This is the type of study and insight I like. Kind of amazingly simple, but effective. Though my headline may seem like promising the world, it isn’t. It simply focused on research into amputees and how they regain movement with artificial limbs of all sorts.
Simply a matter of training you may say. Kind of, but it is a painful and slow process because the body and brain are wired to work with the limbs you had and when they are gone it is a long frustrating process to regain functional movement.
And recent research by Szu-Ping Lee of the University of Nevada, is showing that attentional focus, an issue of the mind, is key to getting this right. This is grounded in sports kinesiology research particularly that of Professor Gabrielle Wulf.
The general approach is to focus on what muscles or joints need to coordinate to make a movement - this is similar to what happens in sport. For example, in golf you will be focused on getting the right movement to make your swing, or in baseball, or soccer, or whatever sport it is.
This is an internal focus whereby you are trying move specific muscles or limbs in complex coordination. The idea of course sounds logical: to get a specific movement you should coordinate your body internally.
However, external focus is different, it focuses only on the outcome. So, in the case of using prosthetics for amputees rather than focusing on the internalised processes you focus on the external: just move, just balance. For example, in golf when putting, you may focus on all internal cues, or, externally, simply focus on getting the ball in the hole.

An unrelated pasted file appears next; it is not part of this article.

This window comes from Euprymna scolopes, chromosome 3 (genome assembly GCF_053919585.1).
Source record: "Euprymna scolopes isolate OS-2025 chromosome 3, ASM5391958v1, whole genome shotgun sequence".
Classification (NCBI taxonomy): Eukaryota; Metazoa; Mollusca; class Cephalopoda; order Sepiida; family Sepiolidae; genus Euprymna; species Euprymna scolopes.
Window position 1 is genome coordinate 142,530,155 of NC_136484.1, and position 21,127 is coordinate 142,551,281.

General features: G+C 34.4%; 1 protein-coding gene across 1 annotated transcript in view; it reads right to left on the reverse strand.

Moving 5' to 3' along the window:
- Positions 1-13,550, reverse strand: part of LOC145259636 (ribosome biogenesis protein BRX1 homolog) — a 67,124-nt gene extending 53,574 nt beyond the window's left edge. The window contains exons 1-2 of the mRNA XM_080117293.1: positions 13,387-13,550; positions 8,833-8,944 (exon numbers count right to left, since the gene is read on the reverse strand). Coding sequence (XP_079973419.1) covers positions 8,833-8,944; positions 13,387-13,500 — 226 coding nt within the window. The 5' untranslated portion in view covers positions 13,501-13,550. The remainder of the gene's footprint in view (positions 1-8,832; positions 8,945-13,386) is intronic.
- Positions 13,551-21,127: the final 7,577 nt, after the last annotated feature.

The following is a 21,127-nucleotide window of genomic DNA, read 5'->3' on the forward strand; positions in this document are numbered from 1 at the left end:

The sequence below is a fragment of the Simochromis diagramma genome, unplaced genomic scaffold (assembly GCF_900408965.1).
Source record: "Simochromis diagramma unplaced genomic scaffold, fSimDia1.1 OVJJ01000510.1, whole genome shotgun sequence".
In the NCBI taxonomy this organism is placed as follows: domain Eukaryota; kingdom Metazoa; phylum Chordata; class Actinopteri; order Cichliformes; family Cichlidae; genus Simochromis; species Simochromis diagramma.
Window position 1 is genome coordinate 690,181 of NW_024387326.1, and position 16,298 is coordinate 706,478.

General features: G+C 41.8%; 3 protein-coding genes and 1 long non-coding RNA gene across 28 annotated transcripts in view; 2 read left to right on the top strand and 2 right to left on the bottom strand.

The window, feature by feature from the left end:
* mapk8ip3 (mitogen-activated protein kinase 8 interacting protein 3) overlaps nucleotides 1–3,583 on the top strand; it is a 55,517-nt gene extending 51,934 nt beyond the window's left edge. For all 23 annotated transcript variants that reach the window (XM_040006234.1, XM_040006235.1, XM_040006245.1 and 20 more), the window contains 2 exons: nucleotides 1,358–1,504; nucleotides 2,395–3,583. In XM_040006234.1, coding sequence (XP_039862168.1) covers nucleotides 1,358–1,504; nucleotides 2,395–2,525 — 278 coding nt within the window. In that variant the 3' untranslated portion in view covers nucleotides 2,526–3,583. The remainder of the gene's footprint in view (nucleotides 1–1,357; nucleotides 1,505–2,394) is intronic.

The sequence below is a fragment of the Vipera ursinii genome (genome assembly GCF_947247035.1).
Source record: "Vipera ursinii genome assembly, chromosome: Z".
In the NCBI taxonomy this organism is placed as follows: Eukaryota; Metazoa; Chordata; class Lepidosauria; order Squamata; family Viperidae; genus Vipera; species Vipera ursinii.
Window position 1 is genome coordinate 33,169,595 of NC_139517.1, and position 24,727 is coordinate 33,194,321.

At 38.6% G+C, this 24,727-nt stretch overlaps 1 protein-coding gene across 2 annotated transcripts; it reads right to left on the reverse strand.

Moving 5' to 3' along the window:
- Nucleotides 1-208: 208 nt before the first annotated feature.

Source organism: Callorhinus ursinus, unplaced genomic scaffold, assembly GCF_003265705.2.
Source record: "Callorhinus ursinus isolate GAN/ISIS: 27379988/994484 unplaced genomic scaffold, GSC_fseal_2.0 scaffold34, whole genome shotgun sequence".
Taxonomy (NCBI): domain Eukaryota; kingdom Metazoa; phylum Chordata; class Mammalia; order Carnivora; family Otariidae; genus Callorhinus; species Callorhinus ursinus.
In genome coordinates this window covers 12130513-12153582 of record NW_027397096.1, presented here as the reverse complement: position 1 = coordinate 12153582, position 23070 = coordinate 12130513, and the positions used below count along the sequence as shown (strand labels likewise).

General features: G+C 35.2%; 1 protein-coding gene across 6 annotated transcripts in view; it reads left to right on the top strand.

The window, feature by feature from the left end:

Internal focus can lead to higher frustration with the prosthetic feeling like an additional lump and therefore inhibiting effective usage, whereas external focus focuses on outcomes and so integration of everything to achieve that outcome.
Lee’s paper, just out, focuses on rehabilitation of 21 patients and shows that most of the verbal instructions in therapy are focused on internal cues. On the other hand Wulff’s research shows that external cues are more effective. This is, by the way, also the specialists’ curse — physical therapists are specialists in how movements connect together so can fall into the trap of getting too internalised rather than just focusing on the much simpler external cue.
But for now, it is not really mind over matter but changing mind focus to move more effectively — we know that focusing on outcomes rather than internal cues is more effective.
This could be true in many areas in life.